- By Joshua Keating
Joshua Keating is associate editor at Foreign Policy and the editor of the Passport blog. He has worked as a researcher, editorial assistant, and deputy Web editor since joining the FP staff in 2007. In addition to being featured in Foreign Policy, his writing has been published by the Washington Post, Newsweek International, Radio Prague, the Center for Defense Information, and Romania's Adevarul newspaper. He has appeared as a commentator on CNN International, C-Span, ABC News, Al Jazeera, NPR, BBC radio, and others. A native of Brooklyn, New York, he studied comparative politics at Oberlin College.
Over the next few weeks, we’re going to be featuring one interview per day with the authors of the books nominated for this year’s Lionel Gelber Prize, a literary award for the year’s best non-fiction book in English on foreign affairs. The award is sponsored by the Munk School of Global Affairs at the University of Toronto in cooperation with Foreign Policy. The interviews are conducted by Rob Steiner, former Wall Street Journal correspondent and director of fellowships in international journalism at the Munk School.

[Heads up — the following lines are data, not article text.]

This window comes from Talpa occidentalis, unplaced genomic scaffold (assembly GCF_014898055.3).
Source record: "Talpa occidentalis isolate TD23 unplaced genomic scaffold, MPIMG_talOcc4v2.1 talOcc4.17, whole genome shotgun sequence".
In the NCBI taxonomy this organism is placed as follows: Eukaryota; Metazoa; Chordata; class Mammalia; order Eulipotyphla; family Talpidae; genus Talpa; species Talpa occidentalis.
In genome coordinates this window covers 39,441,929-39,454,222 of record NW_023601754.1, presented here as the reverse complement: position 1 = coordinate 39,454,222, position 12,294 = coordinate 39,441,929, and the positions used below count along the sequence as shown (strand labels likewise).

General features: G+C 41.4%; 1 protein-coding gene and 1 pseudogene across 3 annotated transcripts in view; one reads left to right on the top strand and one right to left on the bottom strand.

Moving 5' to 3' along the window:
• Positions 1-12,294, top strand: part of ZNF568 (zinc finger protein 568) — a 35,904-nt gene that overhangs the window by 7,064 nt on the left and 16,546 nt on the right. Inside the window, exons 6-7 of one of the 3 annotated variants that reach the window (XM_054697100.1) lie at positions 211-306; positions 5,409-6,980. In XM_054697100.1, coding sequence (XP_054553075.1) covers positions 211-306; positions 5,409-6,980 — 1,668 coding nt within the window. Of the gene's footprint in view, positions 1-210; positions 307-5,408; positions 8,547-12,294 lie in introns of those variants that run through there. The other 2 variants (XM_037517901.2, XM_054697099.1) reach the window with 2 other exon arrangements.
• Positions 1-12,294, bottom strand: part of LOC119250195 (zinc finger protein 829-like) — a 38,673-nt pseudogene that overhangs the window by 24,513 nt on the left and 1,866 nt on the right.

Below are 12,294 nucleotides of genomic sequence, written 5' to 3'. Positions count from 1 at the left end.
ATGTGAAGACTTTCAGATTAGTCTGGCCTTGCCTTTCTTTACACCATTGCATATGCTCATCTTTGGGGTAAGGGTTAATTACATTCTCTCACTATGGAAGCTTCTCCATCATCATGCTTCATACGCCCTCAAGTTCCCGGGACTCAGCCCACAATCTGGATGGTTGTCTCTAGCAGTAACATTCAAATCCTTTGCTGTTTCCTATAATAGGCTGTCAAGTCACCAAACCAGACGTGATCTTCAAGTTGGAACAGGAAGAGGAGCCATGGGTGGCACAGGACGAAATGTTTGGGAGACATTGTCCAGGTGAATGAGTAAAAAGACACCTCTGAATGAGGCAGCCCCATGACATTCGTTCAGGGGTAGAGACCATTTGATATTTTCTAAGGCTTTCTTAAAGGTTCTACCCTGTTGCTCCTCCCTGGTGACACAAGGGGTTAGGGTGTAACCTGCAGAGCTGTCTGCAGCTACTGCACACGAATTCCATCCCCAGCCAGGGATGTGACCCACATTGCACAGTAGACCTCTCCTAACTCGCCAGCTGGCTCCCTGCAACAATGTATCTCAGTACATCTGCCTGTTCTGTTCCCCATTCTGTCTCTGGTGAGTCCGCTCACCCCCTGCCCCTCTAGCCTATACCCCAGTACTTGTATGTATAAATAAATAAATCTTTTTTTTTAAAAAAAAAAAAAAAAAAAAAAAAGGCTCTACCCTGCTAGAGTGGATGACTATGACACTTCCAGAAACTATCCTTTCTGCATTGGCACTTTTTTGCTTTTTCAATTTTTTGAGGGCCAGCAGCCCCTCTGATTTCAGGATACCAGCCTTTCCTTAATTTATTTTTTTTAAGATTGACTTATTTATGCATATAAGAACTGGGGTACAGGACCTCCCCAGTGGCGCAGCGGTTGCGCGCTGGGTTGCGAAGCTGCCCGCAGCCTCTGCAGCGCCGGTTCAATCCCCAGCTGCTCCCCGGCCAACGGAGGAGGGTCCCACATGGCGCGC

Today’s authors are Sonke Neitzel and Harald Welzer. Here’s the jury’s citation for Soldaten: On Fighting, Killing and Dying:
Soldaten, in translation from the German by Sonke Neitzel and Harald Welzer, provides a compelling window into the views and psychology primarily of German prisoners of war held in American and British camps during the Second World War. Taken from secretly recorded transcripts of conversations among POWs, the book offers verbatim evidence of the horrors of combat and genocide, casually described soldier to soldier in yet more evidence for the banality of evil. The transcripts also provide insight into the culture of war itself, and the relationship of German soldiers to the Nazi leadership and regime. A memorable, disturbing chronicle.